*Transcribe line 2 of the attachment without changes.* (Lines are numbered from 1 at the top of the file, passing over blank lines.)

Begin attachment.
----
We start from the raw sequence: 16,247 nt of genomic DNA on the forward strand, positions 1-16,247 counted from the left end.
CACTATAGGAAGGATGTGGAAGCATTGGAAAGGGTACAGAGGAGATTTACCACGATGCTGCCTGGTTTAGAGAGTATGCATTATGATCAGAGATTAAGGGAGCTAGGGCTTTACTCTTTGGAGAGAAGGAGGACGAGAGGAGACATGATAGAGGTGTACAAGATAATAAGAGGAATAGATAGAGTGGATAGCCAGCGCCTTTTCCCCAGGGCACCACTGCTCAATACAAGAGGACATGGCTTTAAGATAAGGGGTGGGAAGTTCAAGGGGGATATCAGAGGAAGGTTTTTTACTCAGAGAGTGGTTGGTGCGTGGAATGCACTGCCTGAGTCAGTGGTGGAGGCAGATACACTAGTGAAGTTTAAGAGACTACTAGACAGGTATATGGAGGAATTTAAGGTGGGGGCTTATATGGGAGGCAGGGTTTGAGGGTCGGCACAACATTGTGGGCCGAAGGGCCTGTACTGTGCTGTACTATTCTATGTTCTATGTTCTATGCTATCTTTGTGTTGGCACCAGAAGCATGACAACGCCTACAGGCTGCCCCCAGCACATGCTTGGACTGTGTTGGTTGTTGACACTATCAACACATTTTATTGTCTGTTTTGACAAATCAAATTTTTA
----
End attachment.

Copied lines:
CACTATAGGAAGGATGTGGAAGCATTGGAAAGGGTACAGAGGAGATTTACCACGATGCTGCCTGGTTTAGAGAGTATGCATTATGATCAGAGATTAAGGGAGCTAGGGCTTTACTCTTTGGAGAGAAGGAGGACGAGAGGAGACATGATAGAGGTGTACAAGATAATAAGAGGAATAGATAGAGTGGATAGCCAGCGCCTTTTCCCCAGGGCACCACTGCTCAATACAAGAGGACATGGCTTTAAGATAAGGGGTGGGAAGTTCAAGGGGGATATCAGAGGAAGGTTTTTTACTCAGAGAGTGGTTGGTGCGTGGAATGCACTGCCTGAGTCAGTGGTGGAGGCAGATACACTAGTGAAGTTTAAGAGACTACTAGACAGGTATATGGAGGAATTTAAGGTGGGGGCTTATATGGGAGGCAGGGTTTGAGGGTCGGCACAACATTGTGGGCCGAAGGGCCTGTACTGTGCTGTACTATTCTATGTTCTATGTTCTATGCTATCTTTGTGTTGGCACCAGAAGCATGACAACGCCTACAGGCTGCCCCCAGCACATGCTTGGACTGTGTTGGTTGTTGACACTATCAACACATTTTATTGTCTGTTTTGACAAATCAAATTTTTA